US Army toyed with telepathic ray gun
A recently declassified US Army report on the biological effects of non-lethal weapons reveals outlandish plans for "ray gun" devices, which would cause artificial fevers or beam voices into people's heads.
The report titled "Bioeffects Of Selected Nonlethal Weapons" was released under the US Freedom of Information Act and is available on this website (pdf). The DoD has confirmed to New Scientist that it released the documents, which detail five different "maturing non-lethal technologies" using microwaves, lasers and sound.
Released by US Army Intelligence and Security Command at Fort Meade, Maryland, US, the 1998 report gives an overview of what was then the state of the art in directed energy weapons for crowd control and other applications.
Some of the technologies are conceptual, such as an electromagnetic pulse that causes a seizure like those experienced by people with epilepsy. Other ideas, like a microwave gun to "beam" words directly into people's ears, have been tested. It is claimed that the so-called "Frey Effect" using close-range microwaves to produce audible sounds in a person's ears has been used to project the spoken numbers 1 to 10 across a lab to volunteers'.
In 2004 the US Navy funded research into using the Frey effect to project sound that caused "discomfort" into the ears of crowds.
The report also discusses a microwave weapon able to produce a disabling "artificial fever" by heating a person's body. While tests of the idea are not mentioned, the report notes that the necessary equipment "is available today". It adds that while it would take at least fifteen minutes to achieve the desired "fever" effect, it could be used to incapacitate people for almost "any desired period consistent with safety."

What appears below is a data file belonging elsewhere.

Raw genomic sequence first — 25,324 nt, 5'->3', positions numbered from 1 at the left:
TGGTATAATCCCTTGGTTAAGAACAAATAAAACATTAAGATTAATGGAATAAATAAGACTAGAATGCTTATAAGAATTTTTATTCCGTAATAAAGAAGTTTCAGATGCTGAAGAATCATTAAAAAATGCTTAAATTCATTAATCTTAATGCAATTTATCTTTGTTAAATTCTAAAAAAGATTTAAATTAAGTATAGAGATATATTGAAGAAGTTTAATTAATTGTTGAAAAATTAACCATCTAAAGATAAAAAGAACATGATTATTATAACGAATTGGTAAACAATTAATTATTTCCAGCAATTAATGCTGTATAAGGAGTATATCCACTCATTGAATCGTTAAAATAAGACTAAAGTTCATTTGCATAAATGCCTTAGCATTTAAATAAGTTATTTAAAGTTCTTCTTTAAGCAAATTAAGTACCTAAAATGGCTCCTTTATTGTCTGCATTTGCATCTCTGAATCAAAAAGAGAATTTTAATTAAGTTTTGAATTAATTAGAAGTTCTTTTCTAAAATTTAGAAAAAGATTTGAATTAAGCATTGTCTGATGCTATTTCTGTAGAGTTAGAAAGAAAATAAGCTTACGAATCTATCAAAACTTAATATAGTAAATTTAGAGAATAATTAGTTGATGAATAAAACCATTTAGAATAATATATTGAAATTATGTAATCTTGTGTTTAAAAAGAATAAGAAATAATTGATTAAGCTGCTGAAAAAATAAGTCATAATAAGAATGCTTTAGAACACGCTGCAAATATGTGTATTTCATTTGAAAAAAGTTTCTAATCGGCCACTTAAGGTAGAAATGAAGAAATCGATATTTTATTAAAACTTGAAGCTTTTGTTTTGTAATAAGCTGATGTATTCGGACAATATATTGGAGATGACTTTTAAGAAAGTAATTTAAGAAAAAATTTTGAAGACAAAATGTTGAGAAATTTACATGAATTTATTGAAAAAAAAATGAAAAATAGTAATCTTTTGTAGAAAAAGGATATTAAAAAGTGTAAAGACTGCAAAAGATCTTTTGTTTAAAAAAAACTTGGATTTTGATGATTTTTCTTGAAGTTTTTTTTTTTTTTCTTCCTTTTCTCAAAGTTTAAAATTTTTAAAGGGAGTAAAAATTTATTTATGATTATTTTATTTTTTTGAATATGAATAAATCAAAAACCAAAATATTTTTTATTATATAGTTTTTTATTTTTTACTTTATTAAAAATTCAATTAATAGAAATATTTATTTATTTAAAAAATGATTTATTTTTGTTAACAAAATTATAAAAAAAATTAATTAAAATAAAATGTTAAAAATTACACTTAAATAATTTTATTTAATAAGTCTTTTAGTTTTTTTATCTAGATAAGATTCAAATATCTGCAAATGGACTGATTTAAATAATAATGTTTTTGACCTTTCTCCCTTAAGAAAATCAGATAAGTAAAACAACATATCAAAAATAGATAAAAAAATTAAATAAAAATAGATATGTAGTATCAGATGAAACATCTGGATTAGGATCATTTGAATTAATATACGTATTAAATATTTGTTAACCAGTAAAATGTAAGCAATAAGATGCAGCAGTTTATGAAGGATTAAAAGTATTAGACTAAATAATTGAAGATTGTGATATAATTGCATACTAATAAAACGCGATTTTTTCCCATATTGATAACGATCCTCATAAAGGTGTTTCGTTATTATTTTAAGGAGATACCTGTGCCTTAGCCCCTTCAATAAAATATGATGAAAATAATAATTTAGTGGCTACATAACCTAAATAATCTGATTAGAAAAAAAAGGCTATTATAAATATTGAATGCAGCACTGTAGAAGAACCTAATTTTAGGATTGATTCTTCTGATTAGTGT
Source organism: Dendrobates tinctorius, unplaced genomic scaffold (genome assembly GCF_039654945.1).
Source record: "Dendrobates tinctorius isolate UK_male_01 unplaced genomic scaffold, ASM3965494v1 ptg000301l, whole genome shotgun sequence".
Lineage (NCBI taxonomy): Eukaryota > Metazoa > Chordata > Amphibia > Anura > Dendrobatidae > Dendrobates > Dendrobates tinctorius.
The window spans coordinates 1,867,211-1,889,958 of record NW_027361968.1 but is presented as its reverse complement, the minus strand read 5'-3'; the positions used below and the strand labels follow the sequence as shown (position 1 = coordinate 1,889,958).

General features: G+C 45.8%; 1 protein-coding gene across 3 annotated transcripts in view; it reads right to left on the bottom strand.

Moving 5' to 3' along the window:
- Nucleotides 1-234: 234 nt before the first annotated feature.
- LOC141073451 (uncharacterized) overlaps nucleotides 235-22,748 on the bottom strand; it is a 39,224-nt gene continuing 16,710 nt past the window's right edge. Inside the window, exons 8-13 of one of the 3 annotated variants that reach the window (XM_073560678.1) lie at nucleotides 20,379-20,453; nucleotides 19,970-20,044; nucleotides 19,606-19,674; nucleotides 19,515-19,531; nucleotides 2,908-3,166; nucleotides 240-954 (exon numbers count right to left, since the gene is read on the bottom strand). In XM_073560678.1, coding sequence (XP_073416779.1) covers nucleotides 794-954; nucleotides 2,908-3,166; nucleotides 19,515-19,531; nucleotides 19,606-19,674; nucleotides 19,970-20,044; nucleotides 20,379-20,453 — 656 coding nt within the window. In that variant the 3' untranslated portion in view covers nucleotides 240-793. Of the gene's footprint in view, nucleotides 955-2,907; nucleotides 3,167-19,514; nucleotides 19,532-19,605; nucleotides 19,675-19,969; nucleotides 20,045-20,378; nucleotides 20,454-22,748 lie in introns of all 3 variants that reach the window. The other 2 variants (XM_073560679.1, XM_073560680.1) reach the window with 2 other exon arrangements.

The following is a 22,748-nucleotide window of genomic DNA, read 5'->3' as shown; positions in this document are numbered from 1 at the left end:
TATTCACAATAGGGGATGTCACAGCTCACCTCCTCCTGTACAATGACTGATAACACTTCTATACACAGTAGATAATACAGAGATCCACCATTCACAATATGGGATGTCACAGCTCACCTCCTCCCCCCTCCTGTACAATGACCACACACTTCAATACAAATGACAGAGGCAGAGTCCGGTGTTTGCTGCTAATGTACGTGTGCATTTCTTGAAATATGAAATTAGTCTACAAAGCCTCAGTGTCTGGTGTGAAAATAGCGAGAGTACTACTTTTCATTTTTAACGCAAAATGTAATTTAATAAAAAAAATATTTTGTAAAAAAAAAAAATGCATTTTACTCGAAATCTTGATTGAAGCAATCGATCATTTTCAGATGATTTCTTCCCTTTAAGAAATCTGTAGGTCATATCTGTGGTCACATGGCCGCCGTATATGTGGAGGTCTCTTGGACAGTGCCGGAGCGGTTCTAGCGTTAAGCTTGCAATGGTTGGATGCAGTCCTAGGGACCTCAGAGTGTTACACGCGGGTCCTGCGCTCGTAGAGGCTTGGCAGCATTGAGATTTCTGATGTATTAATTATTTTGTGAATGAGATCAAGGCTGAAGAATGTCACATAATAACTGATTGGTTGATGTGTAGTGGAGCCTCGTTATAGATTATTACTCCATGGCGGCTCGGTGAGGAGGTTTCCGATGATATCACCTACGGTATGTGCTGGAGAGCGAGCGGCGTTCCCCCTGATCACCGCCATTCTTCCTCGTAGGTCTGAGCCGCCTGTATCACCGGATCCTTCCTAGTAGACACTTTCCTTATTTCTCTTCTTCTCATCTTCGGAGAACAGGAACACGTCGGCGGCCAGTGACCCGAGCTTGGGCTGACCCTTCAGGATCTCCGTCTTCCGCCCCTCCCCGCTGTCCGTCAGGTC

Less exotic technologies discussed include laser dazzlers and a sound source loud enough to disturb the sense of balance. Both have been realised in the years since the report was written. The US army uses laser dazzlers in Iraq, while the Long Range Acoustic Device has military and civilian users, and has been used on one occasion to repel pirates off Somalia.
However, the report does not mention any trials of weapons for producing artificial fever or seizures, or beaming voices into people's heads.
Steve Wright, a security expert at Leeds Metropolitan University, UK, warns that the technologies described could be used for torture. In 1998 the European Parliament passed a motion banning potentially dangerous incapacitating technologies that interfere with the human brain.
"The epileptic seizure inducing device is grossly irresponsible and should never be fielded," says Steve Wright "We know from similar [chemically] artificially-induced fits that the victim subsequently remains "potentiated" and may spontaneously suffer epileptic fits again after the initial attack."
The acoustic energy device that affects the ear canals, disrupting the motion sense, may require dangerously loud sound levels to be effective, points out Juergen Altmann, a physicist at Dortmund University, Germany, who is interested in new military technologies.
"[There is] inconsistency between the part that says "interesting" effects occur at 130-155 dB and the Recovery/Safety section that says that 115 dB is to be avoided - without commenting on the difference."
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